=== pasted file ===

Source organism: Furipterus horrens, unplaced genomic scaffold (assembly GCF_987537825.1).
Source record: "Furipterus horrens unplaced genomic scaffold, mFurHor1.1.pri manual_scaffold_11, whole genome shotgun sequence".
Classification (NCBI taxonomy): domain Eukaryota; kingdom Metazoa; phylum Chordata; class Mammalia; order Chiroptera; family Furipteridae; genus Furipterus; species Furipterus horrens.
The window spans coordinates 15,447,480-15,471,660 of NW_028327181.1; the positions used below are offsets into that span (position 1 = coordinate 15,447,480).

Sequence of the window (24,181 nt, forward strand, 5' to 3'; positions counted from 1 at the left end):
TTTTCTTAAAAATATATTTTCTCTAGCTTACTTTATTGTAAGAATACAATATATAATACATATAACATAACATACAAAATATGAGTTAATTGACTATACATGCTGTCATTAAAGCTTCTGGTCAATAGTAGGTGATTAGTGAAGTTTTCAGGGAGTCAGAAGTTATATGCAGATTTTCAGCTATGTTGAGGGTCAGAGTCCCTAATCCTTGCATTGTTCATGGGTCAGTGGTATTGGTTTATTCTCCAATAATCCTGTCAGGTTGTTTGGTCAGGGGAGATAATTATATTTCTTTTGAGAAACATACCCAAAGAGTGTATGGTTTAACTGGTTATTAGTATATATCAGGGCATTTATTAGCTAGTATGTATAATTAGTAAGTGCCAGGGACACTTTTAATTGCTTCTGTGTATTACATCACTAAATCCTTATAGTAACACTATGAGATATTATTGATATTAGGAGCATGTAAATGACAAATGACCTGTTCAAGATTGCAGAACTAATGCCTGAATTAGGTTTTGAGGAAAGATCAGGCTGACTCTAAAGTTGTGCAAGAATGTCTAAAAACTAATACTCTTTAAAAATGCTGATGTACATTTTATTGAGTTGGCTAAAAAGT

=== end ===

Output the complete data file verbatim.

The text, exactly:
Source organism: Furipterus horrens, unplaced genomic scaffold (assembly GCF_987537825.1).
Source record: "Furipterus horrens unplaced genomic scaffold, mFurHor1.1.pri manual_scaffold_11, whole genome shotgun sequence".
Classification (NCBI taxonomy): domain Eukaryota; kingdom Metazoa; phylum Chordata; class Mammalia; order Chiroptera; family Furipteridae; genus Furipterus; species Furipterus horrens.
The window spans coordinates 15,447,480-15,471,660 of NW_028327181.1; the positions used below are offsets into that span (position 1 = coordinate 15,447,480).

Sequence of the window (24,181 nt, forward strand, 5' to 3'; positions counted from 1 at the left end):
TTTTCTTAAAAATATATTTTCTCTAGCTTACTTTATTGTAAGAATACAATATATAATACATATAACATAACATACAAAATATGAGTTAATTGACTATACATGCTGTCATTAAAGCTTCTGGTCAATAGTAGGTGATTAGTGAAGTTTTCAGGGAGTCAGAAGTTATATGCAGATTTTCAGCTATGTTGAGGGTCAGAGTCCCTAATCCTTGCATTGTTCATGGGTCAGTGGTATTGGTTTATTCTCCAATAATCCTGTCAGGTTGTTTGGTCAGGGGAGATAATTATATTTCTTTTGAGAAACATACCCAAAGAGTGTATGGTTTAACTGGTTATTAGTATATATCAGGGCATTTATTAGCTAGTATGTATAATTAGTAAGTGCCAGGGACACTTTTAATTGCTTCTGTGTATTACATCACTAAATCCTTATAGTAACACTATGAGATATTATTGATATTAGGAGCATGTAAATGACAAATGACCTGTTCAAGATTGCAGAACTAATGCCTGAATTAGGTTTTGAGGAAAGATCAGGCTGACTCTAAAGTTGTGCAAGAATGTCTAAAAACTAATACTCTTTAAAAATGCTGATGTACATTTTATTGAGTTGGCTAAAAAGT